WOW Review: Volume III Issue 1

The White Swan Express: A Story about Adoption
Written by Jean Davies Okimoto and Elaine M. Aoki
Illustrated by Meilo So
Clarion Books, 2002
ISBN-13: 978-0-618-16453-0

Okimoto and Aoki (2002) share the excitement and anticipation of four different families as they travel overseas to adopt four little Chinese girls in The White Swan Express. This well-crafted, joyful story depicts the differences each family brings, but also shows the love and bond that ties these families together. As the story opens, the reader is introduced to four different families in four different geographic locations (Miami, Florida; Vashon Island in Seattle, Washington; Toronto, Canada; and Minnetonka, Minnesota). Despite diverse lifestyles, ethnicities, age and morning routines, they all wake to anticipation of a special event. On the other side of the world in Asia, four little girl babies, all dressed alike, lay asleep in their beds. Similar in appearance, their individual personalities are conveyed to the reader through their unique sleeping positions.

Okimoto and Aoki invite the reader into this shared experience as each family prepares and travels across a continent and ocean. Exhausted, they arrive in fog-shrouded China, and together board the “White Swan Express” to Guangzhou, where all foreign embassies are located. The anticipation builds, as the families get closer to meeting their daughters. While they anxiously wait, “their hearts thumped like drums and fluttered like the wings of a bird.” And one by one, they meet their daughters for the first time. Each family’s joy in the shared experience is clearly expressed through smiles and tears of joy. After signing all the papers, the fog is lifted, symbolizing good fortune for all.

The White Swan Express is based on Aoki’s real life experiences in adopting a child. Okimoto is the daughter of an adoptee. Together, they have co-chaired the Seattle reading awards. Aoki is a well-respected reviewer of Asian American children’s literature and was co-editor of Kaleidoscope, the National Council of Teachers of English (NCTE) review of multicultural literature. The authors’ note in the afterword provides the reader with relevant background information that lends to cultural authenticity. Specific details, such as the gift of silver bracelets given to a Chinese girl at birth so parents can keep track of her, and the carefully chosen Chinese phrases, add to the accuracy and believability.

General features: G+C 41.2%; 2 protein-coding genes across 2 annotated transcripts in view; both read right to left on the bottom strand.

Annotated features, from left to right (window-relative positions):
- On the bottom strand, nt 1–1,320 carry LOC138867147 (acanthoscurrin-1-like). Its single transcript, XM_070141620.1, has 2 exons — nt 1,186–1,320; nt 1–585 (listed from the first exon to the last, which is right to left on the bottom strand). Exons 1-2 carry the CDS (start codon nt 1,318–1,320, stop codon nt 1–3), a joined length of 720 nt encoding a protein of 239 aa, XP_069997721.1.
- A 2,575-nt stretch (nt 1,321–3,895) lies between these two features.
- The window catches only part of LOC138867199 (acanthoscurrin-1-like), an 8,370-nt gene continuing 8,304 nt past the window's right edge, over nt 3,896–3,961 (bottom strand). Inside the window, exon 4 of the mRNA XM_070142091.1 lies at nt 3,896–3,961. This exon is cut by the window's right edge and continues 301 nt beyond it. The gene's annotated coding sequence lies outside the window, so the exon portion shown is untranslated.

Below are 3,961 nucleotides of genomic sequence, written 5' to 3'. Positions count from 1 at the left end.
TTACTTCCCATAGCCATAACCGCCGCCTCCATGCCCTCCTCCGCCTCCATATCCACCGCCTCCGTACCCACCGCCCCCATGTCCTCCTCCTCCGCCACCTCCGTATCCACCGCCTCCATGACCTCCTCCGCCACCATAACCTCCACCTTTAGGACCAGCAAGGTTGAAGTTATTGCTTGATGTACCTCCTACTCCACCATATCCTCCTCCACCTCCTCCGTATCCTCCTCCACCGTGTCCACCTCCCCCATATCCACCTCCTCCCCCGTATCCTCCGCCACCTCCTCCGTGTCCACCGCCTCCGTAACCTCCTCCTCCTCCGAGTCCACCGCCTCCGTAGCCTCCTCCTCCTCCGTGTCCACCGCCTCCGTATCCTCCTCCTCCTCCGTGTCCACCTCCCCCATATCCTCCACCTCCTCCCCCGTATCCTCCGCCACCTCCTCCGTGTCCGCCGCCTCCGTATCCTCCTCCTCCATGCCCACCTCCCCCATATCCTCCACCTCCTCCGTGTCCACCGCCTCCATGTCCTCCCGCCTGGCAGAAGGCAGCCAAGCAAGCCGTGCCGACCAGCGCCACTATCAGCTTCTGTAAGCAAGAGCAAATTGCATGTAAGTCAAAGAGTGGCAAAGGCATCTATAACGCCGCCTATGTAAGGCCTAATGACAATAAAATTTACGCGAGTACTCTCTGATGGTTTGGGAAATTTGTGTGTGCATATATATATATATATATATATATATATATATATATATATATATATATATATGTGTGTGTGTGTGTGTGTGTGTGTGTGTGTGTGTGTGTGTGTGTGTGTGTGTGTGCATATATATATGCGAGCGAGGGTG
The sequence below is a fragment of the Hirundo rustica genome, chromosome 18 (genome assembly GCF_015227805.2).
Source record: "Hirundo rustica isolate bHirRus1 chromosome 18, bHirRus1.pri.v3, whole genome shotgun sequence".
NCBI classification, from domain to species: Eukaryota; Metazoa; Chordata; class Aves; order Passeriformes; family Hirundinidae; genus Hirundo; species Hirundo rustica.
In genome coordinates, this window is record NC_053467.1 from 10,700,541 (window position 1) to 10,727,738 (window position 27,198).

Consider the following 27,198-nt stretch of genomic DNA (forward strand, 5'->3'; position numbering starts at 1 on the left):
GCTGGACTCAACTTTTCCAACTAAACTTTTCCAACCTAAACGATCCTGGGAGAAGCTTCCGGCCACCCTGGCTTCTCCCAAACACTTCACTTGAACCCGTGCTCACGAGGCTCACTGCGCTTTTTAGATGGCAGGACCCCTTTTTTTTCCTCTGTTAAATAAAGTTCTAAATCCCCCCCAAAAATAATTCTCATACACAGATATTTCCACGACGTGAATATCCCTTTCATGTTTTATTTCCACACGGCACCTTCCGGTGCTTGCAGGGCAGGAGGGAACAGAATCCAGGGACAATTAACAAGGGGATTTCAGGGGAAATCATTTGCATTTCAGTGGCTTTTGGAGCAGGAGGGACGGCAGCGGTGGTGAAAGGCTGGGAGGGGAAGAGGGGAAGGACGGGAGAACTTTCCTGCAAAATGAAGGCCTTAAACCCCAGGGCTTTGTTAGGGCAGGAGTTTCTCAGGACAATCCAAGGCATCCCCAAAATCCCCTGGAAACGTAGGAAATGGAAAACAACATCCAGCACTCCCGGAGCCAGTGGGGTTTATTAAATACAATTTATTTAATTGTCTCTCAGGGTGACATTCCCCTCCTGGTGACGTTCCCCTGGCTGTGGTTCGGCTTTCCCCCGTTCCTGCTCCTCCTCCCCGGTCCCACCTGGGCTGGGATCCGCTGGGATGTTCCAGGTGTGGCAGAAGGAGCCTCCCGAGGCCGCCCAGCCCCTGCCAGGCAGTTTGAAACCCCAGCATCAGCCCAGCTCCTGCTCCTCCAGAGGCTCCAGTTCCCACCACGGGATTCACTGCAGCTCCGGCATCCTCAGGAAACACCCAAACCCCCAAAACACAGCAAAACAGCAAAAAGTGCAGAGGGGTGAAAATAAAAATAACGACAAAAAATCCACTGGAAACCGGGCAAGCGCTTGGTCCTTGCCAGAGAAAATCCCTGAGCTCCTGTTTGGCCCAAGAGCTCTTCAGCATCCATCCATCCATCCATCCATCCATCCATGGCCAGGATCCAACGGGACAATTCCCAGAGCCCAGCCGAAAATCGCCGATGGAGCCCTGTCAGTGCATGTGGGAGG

The illustrator, Meilo So, enhances the experience for the reader through vibrant watercolor illustrations. Throughout the book, her illustrations enhance the mood of the story, even through the use of weather elements such as the sun, moon, and fog. The detailed illustrations draw out the personalities of each individual family member and deftly portray the cultural subtleties in a respectful manner.

Over the past several decades, adopting children from Asian countries has become increasingly common due to economic, cultural, and demographic factors such as large numbers of Asian adoptees, U.S. couples who are unable to bear their own children, and the small numbers of children available for adoption in the U.S. A number of authors have written picture books that can be paired with The White Swan Express. Written in simple language for young children, the picture book I Don’t Have Your Eyes (Carrie A. Kitze, 2003) recognizes physical differences but celebrates the commonalities that all people share because “We don’t look the same on the outside, but in our hearts, we are the same.” I Love You Like Crazy Cakes (Rose A. Lewis, 2000) is based on the author’s own experience as she travels to adopt a baby girl from China and expresses her deep love and joy that the child has brought into her life. Teachers can explore themes with children that respect differences and celebrate universal emotions. Children can discuss how these parents felt about their adopted children or if it mattered that the parents in the stories looked different. Another good resource for adoption stories can be found at These stories are an important addition to children’s literature, sharing common stories for the increasing number of Asian children adopted by U.S. couples.

Avis M. Masuda, University of Hawaii at Hilo, Hilo, Hawaii
Michele M. Ebersole, University of Hawaii at Hilo, Hilo, Hawaii

WOW Review, Volume III, Issue 1 by Worlds of Words is licensed under a Creative Commons Attribution-NonCommercial-ShareAlike 4.0 International License. Based on work at

7 thoughts on “WOW Review: Volume III Issue 1

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  4. Alyssa says:

    This book sounds like I would enjoy it. When I first started reading about it, I thought it was going to remind me of KIRA-KIRA. That book also mixes her native language into the text, but it flows enough that you can too usually figure out what it means through context. For this book, I would like the “aha” chapter titles and the complexity of the circle element. It’s also a good book to add to any collection as it’s always nice to be culturally diverse with your collection.

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